“But Dublin had not exhausted its stock of sensations yet. Millionaire Brooks had been buried with due pomp and magnificence, and his will had been proved (his business and personalty being estimated at L2,500,000) by Percival Gordon Brooks, his eldest son and sole executor. The younger son, Murray, who had devoted the best years of his life to being a friend and companion to his father, while Percival ran after ballet-dancers and music-hall stars—Murray, who had avowedly been the apple of his father’s eye in consequence—was left with a miserly pittance of L300 a year, and no share whatever in the gigantic business of Brooks & Sons, bacon curers, of Dublin.
“Something had evidently happened within the precincts of the Brooks’ town mansion, which the public and Dublin society tried in vain to fathom. Elderly mammas and blushing debutantes were already thinking of the best means whereby next season they might more easily show the cold shoulder to young Murray Brooks, who had so suddenly become a hopeless ‘detrimental’ in the marriage market, when all these sensations terminated in one gigantic, overwhelming bit of scandal, which for the next three months furnished food for gossip in every drawing-room in Dublin.
“Mr. Murray Brooks, namely, had entered a claim for probate of a will, made by his father in 1891, declaring that the later will made the very day of his father’s death and proved by his brother as sole executor, was null and void, that will being a forgery.”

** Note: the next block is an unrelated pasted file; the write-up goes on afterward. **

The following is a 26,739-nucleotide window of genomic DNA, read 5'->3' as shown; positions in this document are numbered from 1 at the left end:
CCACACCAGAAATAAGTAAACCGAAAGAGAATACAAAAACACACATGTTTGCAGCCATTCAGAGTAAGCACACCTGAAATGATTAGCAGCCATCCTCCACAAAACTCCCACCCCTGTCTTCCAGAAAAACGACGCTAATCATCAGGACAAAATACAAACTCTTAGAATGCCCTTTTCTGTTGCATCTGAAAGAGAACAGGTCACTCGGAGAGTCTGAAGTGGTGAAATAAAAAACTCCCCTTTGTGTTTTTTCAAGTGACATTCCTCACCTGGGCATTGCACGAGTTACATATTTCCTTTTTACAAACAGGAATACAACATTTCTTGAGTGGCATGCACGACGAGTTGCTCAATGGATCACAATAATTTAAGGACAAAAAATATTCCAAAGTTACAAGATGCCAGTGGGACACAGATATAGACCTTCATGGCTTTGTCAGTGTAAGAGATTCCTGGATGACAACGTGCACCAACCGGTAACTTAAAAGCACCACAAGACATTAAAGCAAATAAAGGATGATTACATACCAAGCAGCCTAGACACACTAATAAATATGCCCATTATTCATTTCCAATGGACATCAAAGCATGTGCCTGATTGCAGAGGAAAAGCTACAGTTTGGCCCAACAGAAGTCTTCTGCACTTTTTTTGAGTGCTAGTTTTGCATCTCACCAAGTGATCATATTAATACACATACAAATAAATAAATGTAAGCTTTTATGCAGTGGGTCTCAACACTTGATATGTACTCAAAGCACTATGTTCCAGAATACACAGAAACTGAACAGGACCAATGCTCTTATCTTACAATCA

“The facts that transpired in connection with this extraordinary case were sufficiently mysterious to puzzle everybody. As I told you before, all Mr. Brooks’ friends never quite grasped the idea that the old man should so completely have cut off his favourite son with the proverbial shilling.
“You see, Percival had always been a thorn in the old man’s flesh. Horse-racing, gambling, theatres, and music-halls were, in the old pork-butcher’s eyes, so many deadly sins which his son committed every day of his life, and all the Fitzwilliam Place household could testify to the many and bitter quarrels which had arisen between father and son over the latter’s gambling or racing debts. Many people asserted that Brooks would sooner have left his money to charitable institutions than seen it squandered upon the brightest stars that adorned the music-hall stage.
“The case came up for hearing early in the autumn. In the meanwhile Percival Brooks had given up his racecourse associates, settled down in the Fitzwilliam Place mansion, and conducted his father’s business, without a manager, but with all the energy and forethought which he had previously devoted to more unworthy causes.
“Murray had elected not to stay on in the old house; no doubt associations were of too painful and recent a nature; he was boarding with the family of a Mr. Wilson Hibbert, who was the late Patrick Wethered’s, the murdered lawyer’s, partner. They were quiet, homely people, who lived in a very pokey little house in Kilkenny Street, and poor Murray must, in spite of his grief, have felt very bitterly the change from his luxurious quarters in his father’s mansion to his present tiny room and homely meals.